Principled Technologies performed this test and showed how simple and straightforward the expansion process is with MX servers. They also showed, by following the same expansion process with two generations of MX servers (MX740c and 750c), that the tools and processes remain the same across server generations.
The engineers completed the expansion process in just two hours and 21 minutes. It took the same time for each of the two server generations.
For more information about this test case, see the Principled Technologies report.
Although building a functioning hybrid cloud to support real business workloads may look complex, it can be simplified if by using the proper technologies and tools. VCF combined with Dell vSAN Ready Nodes MX composable infrastructure offers a perfect duo to reach an organization’s hybrid cloud goals.
You can read more about Dell vSAN Ready Nodes at the Dell Technologies Info Hub.
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Form Factor Fun with Dell EMC vSAN Ready Nodes
Mon, 20 Dec 2021 13:00:54 -0000|
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Form Factor Fun with Dell EMC vSAN Ready Nodes
When thinking of a VMware vSAN-based integrated solution, it is clear that the virtualization layer is a key technology piece. That virtualization layer abstracts the classical hardware domains, compute, storage, and network, to present users with a consolidated view of their data center hardware resources through the vSphere abstractions.
Even still, the underlying hardware plays a main role. It is responsible for the specific characteristics of its processors, memory, IO devices, and storage, and also for the available form factors in which that set of hardware resources can be installed and deployed.
Having a rack mount, tower, modular, and ruggedized servers to deploy a vSAN Ready Node environment offers robust choices to adapt infrastructure to customer business needs.
VMware with vSAN can host almost any existing workload today. This ability gets a boost when the underlying platform is also capable of showing different forms, sizes, and infrastructure offerings, such as those in the Dell EMC PowerEdge portfolio.
Some of the most common data center choices are the types of servers that can be installed within a rack: rackmount and blade servers. These server types achieve optimal space and power utilization when compute density is a desired goal—a key design criteria for many facilities.
The range of rack mount and composable infrastructure available in the Dell EMC vSAN Ready Node family is extensive, at 14 different server types. This wide range of options allows customer to find the perfect resource fit for their specific workload demands. It’s likely that the compute, storage, and network mix they are looking for can be found in the exact requested proportions among the 14 server platforms.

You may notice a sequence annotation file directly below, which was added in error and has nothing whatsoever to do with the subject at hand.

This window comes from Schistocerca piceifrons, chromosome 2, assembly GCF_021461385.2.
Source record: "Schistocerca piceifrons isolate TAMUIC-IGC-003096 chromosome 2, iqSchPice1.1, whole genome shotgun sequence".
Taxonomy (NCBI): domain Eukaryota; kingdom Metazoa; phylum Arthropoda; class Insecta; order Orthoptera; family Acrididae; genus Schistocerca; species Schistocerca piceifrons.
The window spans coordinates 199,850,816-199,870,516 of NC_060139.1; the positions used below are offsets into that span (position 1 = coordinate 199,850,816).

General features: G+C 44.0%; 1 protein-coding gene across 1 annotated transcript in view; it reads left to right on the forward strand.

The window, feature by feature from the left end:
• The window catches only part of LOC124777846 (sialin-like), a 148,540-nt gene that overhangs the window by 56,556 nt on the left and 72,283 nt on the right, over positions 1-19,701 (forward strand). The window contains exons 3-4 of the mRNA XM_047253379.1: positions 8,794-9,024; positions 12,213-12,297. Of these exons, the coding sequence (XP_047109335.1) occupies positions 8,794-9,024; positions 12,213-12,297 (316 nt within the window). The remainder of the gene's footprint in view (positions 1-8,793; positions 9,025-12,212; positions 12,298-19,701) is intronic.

This range of options also enables an important price flexibility, as customers can choose the most affordable options to suit their needs.
Even platform homogeneity represents an operational savings opportunity. Many companies have gone through infrastructure standardization campaigns to explore the benefits of sizing, designing, operating, servicing, and lifecycle managing the most homogeneous server platform possible. The broader the server offering is, the greater the chance that the bare metal deployments need alignment with the VMware-based infrastructure.
The rack mount format offers servers ranging from 1 to 2U, and from one to four sockets. Rack servers can include up to 112 Intel Xeon Scalable processors, 6 TB of RAM, and 24 direct-attach NVMe drives, and in the PowerEdge R840 in just 2Us.
The full rack mount and composable portfolio looks like this:
With 5G and edge becoming mainstream, they have enabled new business opportunities from next-generation applications and services. There is an increasing need for businesses to have IT resources as close as possible to the data creation place.
But the edge is a place with some inherent constraints in space, power, and cooling, coupled with limited bandwidth and limited IT staff. There are two great choices for this challenging space among the Dell EMC vSAN Ready Node portfolio:
- Dell EMC XR2 vSAN Ready Node: Built for rugged environments, this option is able to operate in temperatures up to 45⁰C and avoid thermal damage up to 55⁰C with high shock, vibration, dust, humidity, and electromagnetic interference (EMI). With a minimal footprint of 1U and short depth, this option is ideal for space-constrained installations.